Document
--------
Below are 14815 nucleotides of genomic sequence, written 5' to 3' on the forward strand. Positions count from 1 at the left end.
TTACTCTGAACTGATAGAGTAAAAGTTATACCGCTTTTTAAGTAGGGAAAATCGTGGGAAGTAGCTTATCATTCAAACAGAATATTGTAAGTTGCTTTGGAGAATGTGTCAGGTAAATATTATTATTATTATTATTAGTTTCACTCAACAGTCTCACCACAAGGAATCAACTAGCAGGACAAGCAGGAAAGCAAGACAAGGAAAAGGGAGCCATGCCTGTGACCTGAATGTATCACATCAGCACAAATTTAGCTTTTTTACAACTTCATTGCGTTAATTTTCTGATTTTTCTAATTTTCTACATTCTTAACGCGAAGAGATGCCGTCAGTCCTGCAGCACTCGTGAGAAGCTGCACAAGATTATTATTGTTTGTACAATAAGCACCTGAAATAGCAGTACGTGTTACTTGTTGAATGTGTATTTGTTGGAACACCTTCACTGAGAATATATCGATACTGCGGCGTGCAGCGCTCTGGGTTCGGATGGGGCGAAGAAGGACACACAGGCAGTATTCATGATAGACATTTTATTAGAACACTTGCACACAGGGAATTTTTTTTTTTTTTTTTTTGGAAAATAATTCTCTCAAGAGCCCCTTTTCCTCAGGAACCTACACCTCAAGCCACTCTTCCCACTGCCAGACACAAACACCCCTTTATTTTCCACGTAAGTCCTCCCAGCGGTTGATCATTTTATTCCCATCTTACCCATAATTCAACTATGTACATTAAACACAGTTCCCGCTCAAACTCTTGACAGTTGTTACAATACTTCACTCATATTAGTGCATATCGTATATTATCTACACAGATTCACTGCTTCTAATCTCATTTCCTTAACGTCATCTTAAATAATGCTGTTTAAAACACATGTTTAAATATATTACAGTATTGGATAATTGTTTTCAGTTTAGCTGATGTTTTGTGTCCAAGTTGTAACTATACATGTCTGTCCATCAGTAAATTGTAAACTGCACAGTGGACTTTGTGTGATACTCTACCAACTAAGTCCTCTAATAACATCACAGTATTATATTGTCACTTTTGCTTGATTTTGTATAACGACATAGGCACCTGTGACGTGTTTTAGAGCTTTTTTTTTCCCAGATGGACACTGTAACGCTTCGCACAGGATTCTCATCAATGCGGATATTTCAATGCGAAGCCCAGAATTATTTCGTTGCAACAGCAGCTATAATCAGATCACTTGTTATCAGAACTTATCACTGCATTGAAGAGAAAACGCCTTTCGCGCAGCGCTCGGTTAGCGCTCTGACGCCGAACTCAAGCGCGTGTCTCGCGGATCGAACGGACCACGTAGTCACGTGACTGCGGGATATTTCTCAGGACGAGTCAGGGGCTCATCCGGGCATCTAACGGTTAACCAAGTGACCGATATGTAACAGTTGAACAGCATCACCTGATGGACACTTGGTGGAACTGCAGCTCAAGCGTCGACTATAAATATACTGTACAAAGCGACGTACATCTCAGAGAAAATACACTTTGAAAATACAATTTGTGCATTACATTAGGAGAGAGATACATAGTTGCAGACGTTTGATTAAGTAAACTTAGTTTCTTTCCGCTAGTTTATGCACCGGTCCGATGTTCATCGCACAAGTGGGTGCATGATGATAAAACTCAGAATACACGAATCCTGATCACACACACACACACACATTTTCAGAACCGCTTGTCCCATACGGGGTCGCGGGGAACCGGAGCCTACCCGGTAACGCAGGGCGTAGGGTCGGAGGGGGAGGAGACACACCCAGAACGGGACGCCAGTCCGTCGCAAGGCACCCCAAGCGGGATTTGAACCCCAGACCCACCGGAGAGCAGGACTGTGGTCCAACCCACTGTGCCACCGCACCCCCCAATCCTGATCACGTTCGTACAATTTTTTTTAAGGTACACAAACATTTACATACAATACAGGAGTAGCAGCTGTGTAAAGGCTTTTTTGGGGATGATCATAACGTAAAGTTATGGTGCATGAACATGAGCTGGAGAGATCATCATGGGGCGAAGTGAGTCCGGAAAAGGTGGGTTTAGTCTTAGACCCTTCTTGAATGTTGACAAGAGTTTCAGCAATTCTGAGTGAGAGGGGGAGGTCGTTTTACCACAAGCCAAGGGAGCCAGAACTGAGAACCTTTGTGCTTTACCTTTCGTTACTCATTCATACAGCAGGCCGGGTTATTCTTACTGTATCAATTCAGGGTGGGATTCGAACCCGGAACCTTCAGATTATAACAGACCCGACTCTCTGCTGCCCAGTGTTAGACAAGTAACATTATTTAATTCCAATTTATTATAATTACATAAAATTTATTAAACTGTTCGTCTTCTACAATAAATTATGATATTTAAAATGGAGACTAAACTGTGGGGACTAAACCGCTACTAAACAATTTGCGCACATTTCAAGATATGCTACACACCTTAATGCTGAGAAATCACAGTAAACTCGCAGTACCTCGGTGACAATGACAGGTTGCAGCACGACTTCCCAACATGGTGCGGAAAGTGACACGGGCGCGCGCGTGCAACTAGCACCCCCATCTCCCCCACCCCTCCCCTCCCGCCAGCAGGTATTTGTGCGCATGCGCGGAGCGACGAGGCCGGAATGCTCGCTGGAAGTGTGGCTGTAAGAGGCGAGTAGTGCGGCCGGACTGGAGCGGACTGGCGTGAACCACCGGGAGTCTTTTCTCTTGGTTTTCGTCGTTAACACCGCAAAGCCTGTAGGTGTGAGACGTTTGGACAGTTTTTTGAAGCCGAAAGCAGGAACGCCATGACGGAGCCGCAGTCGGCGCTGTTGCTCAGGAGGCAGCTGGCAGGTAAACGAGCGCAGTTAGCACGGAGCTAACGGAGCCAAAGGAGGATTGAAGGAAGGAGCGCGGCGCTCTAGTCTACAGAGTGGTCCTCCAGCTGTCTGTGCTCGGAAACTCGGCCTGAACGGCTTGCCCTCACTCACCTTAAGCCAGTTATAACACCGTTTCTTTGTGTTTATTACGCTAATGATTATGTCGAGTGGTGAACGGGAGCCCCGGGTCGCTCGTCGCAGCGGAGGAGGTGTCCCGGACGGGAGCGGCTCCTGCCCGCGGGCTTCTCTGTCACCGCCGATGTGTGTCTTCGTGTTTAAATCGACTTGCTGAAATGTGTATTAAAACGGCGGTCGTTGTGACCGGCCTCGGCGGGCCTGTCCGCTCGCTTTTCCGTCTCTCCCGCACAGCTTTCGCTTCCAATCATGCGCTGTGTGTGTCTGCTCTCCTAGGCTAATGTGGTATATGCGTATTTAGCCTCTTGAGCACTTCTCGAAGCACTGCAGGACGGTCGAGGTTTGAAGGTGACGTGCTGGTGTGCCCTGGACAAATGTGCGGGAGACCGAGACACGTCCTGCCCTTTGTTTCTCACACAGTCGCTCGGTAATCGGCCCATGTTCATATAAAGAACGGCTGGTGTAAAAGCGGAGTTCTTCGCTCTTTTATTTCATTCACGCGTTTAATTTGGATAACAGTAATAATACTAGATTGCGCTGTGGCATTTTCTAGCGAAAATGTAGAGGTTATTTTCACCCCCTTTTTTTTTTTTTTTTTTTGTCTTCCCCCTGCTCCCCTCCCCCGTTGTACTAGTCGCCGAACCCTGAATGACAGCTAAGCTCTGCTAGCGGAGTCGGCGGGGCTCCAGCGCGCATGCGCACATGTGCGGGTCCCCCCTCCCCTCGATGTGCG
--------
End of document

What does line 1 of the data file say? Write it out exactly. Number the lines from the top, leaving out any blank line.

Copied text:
Below are 14815 nucleotides of genomic sequence, written 5' to 3' on the forward strand. Positions count from 1 at the left end.